INTRODUCTION: Medicinal plant is a momentous element of endemic medical systems all over the world. Ethnobotany is a rich resource for natural drug research and development. There are 80,000 species of medicinal plants on the earth 1, 2, 3. Since ancient times, herbal plants have been used to treat a variety of ailments and diseases. Medicinal and aromatic plants are the basis of primary health care of the majority of population in developing countries like Asia which is also an important economic source.
Indeed, over three-quarters of the world’s population rely on plants and plant extracts as their primary health care which is the most affordable and easily accessible source of treatment. The literature has noted that therapeutic use of plants is as old as 4000 - 5000 B.C 4.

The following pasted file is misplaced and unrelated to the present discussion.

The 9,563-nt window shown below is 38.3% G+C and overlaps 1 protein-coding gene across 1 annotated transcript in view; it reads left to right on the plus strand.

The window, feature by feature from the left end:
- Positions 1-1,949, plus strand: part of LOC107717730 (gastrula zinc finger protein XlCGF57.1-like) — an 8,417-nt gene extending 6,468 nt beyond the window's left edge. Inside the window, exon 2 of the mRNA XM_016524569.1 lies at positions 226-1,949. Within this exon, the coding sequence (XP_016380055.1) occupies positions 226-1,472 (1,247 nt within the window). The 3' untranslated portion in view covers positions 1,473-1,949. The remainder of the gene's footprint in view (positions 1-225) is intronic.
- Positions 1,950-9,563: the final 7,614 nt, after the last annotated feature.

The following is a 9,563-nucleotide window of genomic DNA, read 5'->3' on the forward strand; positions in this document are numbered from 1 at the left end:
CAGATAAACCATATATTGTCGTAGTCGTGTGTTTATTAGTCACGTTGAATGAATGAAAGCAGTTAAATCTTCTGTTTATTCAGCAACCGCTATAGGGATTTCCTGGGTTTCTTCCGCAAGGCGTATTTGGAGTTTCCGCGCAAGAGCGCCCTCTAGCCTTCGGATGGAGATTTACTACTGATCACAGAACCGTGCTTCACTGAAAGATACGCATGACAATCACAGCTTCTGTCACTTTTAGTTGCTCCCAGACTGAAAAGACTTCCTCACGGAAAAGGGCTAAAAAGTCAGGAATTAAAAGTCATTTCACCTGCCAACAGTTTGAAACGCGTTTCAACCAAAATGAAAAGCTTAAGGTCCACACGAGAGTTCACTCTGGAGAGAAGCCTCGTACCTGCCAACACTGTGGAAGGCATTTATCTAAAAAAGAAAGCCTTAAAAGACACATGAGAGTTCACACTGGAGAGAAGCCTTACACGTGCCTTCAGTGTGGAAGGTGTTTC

More than 30% of all plant species have been used for medicinal purposes. Traditional Chinese medicine (TCM) and African medicinal systems also heal wide variety of their diseases and ailments with herbal medicines 3. It was the Chinese who first used natural herbal preparations as medicines. Likewise, in developed countries, people are attracted to the use of traditional and safe medicines. In developed countries such as the United States, it has been reported that 25% of synthetic drugs have herbal origins, while in developing countries like India and China, this amount is 80%. Plants with active medicinal constituents are used to treat diseases in traditional systems like Ayurveda, Siddha and Unani. In Asia, the application of medicinal plants is well-established and well-documented in different medical literatures, for example the names of medicinal plants, their properties and usage are listed in "The Canon of medicine" by Avicenna, the century’s great physician. Plants of the genus Terminalia are widely used as traditional medicine which contain about 200-250 species of medium to large flowering trees, many of which have a history of usage in traditional medicine 3, 5. Among of them, 6 species have Asian (India) origin, 14 species are African, 2 species have American origin and 3 species are of Oceania (Australia) origin 4, 6.